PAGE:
True. Although Bathurst has just spent $5 million on a coal storage facility there and have talked on upgrading the port for coal exports. Wether that would allow for bigger ships though I don't know. Maybe they will use barges but then you could have cement barges as well. Golden Bay cement has the Marsden Bay which carries 1800 tonne loads between Portland and Auckland ports. I am begining to think Holcim latest decision was just designed to kick the can down the road a bit until they can make up their mind.
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Re: South Island rail related updates

Postby dave the rave » Sat Aug 03, 2013 11:16 am

A specialised cement import facility would I guess be best nearest the most construction? So If they are only looking at 1 - would Lyttelton be the most suitable, closest to where a vast majority of the cement will be needed? And what about for north island requirements?
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Re: South Island rail related updates

Postby dave the rave » Sat Oct 12, 2013 9:43 am

I have just read somewhere that freight volumes are on the increase, notably on the AKL - CHC main trunk. It said that an additional service is in place transporting bulk milk from the upper south island to Temuka. Anybody have any details? Hopefully some more will be warranted over the picton line as at last count I think there were only about 4 freight services a day each way..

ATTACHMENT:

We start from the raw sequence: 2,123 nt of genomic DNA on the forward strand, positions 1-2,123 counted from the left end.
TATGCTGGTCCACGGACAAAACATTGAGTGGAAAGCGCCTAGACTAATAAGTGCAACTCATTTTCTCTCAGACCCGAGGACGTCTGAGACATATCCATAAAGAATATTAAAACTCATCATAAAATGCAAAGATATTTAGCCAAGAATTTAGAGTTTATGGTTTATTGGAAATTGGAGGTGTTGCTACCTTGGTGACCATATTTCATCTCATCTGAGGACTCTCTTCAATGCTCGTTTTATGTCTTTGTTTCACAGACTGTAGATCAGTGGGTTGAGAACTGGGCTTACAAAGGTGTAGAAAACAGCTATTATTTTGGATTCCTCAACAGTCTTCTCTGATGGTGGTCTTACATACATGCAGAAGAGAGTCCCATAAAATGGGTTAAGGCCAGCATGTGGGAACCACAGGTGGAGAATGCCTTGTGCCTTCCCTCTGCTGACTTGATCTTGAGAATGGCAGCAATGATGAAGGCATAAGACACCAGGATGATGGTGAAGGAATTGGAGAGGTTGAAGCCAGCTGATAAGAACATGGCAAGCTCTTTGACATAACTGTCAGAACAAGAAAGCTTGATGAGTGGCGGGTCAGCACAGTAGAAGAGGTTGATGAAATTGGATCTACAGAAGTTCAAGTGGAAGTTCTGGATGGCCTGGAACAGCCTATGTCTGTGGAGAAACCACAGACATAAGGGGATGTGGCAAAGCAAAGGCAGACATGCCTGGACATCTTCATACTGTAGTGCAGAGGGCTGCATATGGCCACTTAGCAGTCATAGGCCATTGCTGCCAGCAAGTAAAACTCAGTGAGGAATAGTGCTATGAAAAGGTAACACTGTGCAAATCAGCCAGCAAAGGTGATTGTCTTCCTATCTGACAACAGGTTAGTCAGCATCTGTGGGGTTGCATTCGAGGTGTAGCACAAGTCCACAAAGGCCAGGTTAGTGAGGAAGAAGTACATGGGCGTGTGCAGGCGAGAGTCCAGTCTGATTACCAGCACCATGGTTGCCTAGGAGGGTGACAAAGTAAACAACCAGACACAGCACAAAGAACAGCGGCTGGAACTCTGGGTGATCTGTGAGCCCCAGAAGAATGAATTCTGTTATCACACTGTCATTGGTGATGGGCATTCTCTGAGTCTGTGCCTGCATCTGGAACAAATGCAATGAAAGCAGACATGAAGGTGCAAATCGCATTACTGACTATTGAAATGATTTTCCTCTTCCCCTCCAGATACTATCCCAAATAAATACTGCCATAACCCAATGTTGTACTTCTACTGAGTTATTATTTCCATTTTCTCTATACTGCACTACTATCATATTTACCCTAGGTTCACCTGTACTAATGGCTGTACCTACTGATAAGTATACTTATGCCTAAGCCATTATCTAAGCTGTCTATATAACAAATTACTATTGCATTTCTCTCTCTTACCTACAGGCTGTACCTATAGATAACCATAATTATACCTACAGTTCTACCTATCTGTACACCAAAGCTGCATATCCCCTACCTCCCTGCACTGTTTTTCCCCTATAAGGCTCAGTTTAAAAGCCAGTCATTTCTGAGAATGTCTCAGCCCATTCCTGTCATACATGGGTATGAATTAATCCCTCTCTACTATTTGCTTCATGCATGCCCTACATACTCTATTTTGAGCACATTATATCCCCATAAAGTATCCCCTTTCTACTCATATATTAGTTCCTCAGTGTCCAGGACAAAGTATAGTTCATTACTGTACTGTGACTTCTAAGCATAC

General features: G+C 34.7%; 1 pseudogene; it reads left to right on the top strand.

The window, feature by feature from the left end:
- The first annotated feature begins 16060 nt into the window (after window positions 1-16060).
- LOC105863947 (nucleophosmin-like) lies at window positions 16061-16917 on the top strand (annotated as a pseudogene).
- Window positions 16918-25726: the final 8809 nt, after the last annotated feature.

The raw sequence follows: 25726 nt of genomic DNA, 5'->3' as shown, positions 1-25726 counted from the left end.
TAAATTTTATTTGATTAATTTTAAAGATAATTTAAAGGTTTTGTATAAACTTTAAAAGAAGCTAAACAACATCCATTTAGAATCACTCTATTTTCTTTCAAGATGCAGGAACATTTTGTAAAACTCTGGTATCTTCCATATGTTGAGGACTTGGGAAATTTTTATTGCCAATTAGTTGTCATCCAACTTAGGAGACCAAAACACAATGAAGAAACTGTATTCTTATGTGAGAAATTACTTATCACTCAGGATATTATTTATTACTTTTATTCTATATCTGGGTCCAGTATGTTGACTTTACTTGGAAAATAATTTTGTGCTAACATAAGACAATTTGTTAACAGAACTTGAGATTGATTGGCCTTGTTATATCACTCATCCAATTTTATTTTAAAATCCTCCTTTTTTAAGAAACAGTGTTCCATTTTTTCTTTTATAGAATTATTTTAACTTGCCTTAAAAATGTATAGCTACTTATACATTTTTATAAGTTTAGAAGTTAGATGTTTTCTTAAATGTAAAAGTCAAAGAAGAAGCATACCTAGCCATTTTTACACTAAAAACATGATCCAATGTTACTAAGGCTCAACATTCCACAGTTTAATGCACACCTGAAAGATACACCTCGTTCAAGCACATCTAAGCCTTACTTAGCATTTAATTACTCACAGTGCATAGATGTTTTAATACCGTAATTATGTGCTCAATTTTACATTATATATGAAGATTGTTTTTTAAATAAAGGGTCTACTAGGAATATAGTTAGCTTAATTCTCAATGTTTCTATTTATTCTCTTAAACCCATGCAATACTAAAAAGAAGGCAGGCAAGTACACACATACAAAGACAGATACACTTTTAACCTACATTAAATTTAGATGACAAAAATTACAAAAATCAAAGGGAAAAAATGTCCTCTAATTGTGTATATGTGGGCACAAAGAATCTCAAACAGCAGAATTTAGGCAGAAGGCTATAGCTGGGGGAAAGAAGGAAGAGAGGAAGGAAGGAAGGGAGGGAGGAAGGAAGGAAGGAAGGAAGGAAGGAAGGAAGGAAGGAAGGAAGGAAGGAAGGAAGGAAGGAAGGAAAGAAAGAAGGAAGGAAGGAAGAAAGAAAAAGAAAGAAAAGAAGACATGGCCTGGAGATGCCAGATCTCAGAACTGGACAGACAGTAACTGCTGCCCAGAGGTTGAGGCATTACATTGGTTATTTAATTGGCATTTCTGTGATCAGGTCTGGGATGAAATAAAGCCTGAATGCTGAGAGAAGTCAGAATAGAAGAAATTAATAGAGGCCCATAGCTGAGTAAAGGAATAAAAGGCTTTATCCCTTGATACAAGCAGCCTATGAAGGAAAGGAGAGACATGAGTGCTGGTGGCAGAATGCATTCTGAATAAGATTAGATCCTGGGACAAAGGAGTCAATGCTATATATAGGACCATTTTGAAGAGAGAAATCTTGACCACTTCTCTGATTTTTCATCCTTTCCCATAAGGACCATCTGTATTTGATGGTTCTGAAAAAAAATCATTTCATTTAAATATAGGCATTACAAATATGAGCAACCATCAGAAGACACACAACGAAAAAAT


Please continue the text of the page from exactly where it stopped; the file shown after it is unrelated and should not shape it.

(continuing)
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Re: South Island rail related updates

Postby Gibbo » Thu Feb 11, 2016 4:03 pm

Cross your fingers everyone... could be a disaster for KR's Westland operations...

http://www.stuff.co.nz/business/7678471 ... e-stockton
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Re: South Island rail related updates

Postby Aviator » Thu Feb 11, 2016 11:43 pm

Gibbo wrote:Cross your fingers everyone... could be a disaster for KR's Westland operations...

http://www.stuff.co.nz/business/7678471 ... e-stockton

What percentage of the tonnage comes from Stockton?

A
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Re: South Island rail related updates

Postby Gibbo » Fri Feb 12, 2016 7:15 am

Aviator wrote:
Gibbo wrote:Cross your fingers everyone... could be a disaster for KR's Westland operations...

http://www.stuff.co.nz/business/7678471 ... e-stockton

What percentage of the tonnage comes from Stockton?

A


An educated guess would say about 75% of freight traffic on a tonnage basis.